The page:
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Lanark Dollar General fight heads to court

David Adlerstein
dadlerstein@starfl.com
The Apalach Times

The owners of a roughly six-acre parcel of land in Lanark Village that county commissioners last month denied them the right to build a dollar store on, are turning to the courts to overturn that decision.

In an April 2 filing by their Walton County attorney Mark Davis, Tim and Christina Saunders are asking Circuit Judge Charles Dodson to quash the county’s 4-1 vote on March 3 not to rezone the land, just east of the long-shuttered Putnal Lanark Station, from single family residential to commercial.

Had the commissioners approved the rezoning, the Saunders planned to construct a 1,600-square foot Dollar General on 4.63 acres of the property, facing the Gulf of Mexico, with all entry and exit to the parking in front coming off of Highway 98.

The Saunders’ petition is seeking an injunction to require the county to rezone the property, arguing the county’s decision “was not supported by competent financial evidence in the record.

“(The commissioners) deviated from the essential requirements of law by making an arbitrary, capricious and political decision, not by the facts or the law,” reads the motion.

“The purpose of a quasi-judicial public hearing is not to provide (commissioners) with an opportunity to poll the neighborhood to see which way the political winds blow,” it reads. “The purpose of a public hearing is provided so that the parties, and those opposed to the application, can present witnesses and other evidence from which (commissioners) may make a reasoned decision consistent with the (comprehensive plan and the land development code).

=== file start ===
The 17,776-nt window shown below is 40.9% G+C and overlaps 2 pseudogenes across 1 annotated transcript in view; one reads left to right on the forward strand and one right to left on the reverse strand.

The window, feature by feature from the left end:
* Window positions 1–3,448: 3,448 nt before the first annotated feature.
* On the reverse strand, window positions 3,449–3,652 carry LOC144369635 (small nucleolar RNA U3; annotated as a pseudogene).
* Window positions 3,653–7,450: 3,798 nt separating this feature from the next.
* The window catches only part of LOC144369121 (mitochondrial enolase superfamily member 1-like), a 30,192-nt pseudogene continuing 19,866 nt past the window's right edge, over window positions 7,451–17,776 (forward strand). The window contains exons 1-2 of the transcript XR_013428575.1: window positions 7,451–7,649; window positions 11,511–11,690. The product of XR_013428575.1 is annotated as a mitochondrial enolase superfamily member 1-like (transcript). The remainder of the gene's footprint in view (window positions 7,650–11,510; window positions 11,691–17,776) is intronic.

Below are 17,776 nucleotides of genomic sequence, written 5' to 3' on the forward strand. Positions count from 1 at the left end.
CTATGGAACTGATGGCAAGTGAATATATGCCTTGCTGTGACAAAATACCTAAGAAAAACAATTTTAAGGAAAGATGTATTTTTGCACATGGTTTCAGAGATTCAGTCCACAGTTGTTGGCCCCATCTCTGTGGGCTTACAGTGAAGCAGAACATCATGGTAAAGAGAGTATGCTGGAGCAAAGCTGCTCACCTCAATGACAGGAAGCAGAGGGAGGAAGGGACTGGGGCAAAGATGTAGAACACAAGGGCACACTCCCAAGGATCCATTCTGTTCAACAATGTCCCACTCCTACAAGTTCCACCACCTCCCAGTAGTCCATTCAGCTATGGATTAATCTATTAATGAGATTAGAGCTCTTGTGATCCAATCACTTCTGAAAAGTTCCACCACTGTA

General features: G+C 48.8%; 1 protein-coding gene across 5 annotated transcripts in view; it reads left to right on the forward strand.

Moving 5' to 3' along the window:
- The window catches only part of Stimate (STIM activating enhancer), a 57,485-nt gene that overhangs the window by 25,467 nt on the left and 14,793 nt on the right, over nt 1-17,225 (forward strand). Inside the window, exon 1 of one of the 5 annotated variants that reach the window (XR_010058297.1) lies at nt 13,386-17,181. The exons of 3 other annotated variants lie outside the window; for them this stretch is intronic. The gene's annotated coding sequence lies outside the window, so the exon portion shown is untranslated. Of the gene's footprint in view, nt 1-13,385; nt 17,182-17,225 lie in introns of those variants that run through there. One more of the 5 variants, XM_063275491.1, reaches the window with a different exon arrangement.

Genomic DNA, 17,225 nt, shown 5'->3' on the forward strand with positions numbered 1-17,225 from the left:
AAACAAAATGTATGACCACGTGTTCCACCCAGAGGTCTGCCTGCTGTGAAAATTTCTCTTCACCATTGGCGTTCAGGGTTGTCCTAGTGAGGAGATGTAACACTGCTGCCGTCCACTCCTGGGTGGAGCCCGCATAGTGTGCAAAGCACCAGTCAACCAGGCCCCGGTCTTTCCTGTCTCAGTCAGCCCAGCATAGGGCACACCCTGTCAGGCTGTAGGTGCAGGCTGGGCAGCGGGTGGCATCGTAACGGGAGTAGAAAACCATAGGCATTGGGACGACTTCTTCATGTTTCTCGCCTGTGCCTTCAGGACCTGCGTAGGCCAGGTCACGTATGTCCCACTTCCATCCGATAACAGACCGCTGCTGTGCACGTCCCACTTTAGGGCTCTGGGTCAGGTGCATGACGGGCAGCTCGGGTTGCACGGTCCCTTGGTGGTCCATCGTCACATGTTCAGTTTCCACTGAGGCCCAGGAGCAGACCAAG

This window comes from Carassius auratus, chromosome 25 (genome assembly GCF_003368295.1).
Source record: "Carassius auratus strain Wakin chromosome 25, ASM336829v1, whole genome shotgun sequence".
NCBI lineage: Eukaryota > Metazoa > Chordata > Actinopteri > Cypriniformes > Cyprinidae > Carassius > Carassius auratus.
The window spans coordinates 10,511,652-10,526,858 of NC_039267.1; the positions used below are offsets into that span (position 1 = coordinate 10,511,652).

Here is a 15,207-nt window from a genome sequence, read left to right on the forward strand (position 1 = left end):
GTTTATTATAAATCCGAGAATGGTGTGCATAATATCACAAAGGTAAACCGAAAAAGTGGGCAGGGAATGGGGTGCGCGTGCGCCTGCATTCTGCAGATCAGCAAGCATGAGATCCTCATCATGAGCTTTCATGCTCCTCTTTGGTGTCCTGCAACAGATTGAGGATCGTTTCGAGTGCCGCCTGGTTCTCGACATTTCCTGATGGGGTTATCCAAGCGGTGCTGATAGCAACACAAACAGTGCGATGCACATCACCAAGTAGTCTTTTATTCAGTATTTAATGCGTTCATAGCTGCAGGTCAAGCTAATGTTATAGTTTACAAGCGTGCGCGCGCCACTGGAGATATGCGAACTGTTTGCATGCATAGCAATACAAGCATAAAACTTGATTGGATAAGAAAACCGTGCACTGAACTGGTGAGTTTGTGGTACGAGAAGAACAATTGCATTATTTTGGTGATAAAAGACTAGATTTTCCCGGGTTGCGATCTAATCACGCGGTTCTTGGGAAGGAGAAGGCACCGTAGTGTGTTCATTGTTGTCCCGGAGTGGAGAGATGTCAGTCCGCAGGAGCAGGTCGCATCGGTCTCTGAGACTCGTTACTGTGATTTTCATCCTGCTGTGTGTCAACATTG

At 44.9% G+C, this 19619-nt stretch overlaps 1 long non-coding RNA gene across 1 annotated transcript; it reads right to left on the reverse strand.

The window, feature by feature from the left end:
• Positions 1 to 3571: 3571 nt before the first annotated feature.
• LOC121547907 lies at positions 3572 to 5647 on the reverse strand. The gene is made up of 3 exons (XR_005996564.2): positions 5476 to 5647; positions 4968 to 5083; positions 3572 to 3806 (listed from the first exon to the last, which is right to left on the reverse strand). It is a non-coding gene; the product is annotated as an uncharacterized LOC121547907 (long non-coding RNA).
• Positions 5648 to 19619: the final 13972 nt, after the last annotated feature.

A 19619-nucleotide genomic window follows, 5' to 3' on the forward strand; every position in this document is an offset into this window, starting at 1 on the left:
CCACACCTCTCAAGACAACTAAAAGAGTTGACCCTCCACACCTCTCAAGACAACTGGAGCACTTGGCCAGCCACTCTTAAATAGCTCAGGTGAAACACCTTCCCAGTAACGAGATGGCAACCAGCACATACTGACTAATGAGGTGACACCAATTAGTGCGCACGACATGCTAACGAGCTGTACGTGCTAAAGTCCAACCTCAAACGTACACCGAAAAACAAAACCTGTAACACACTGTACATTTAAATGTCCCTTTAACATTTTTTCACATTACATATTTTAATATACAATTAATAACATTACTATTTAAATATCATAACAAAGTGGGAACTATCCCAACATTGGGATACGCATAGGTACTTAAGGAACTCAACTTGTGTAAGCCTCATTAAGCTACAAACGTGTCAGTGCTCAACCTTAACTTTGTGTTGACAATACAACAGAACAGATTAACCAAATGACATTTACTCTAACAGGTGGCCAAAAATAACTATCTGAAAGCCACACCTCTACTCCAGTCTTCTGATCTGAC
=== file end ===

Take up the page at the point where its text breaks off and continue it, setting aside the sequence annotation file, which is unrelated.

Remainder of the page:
“In order to withstand judicial scrutiny, the (commissioners’) decision must be based upon facts which been established, not upon the wishes of persons who appear opposing the application,” reads the motion. “A review of the record in the instant case clearly shows (commissioners) failed to adhere to the essential requirements of law and simply made an arbitrary, capricious, political decision based on the unsworn non-expert opinion of residents in the neighborhood.”

Neither Davis or County Attorney Michael Shuler would comment on the pending suit.

In the motion, Davis argues that the testimony of land use planner Allara Mills Gutcher, project engineer Joseph Alday and Chris West, general counsel at Teramore Development, LLC, the project’s developer, all backed up a finding of why the rezoning should have been approved.

Gutcher’s report “details that the future land use objectives and land use change in the rezoning request were consistent with the (comprehensive plan), including traffic circulation policies, sprawl prevention policies, initial development policies, and buffering policies,” reads the motion.

“The report also detailed that there was no definition of compatibility in either the (land development code or the comprehensive plan) and thus, the Florida statutory definition of compatibility should be used in making a determination regarding whether or not this exchange was compatible with the surrounding parcel uses,” it says.

The motion goes on to say that Gutcher refuted at least one neighbor’s opinion that the rezoning was "spot zoning." It says Gutcher testified that since there was a commercial designation for an adjacent parcel, at the former Putnal Lanark Station to the west of the subject parcel, she would not consider this request spot zoning.

“She further testified that the use would be compatible with adjoining uses per the statutory definition of compatibility and would meet the statutory definition of compatibility,” it reads.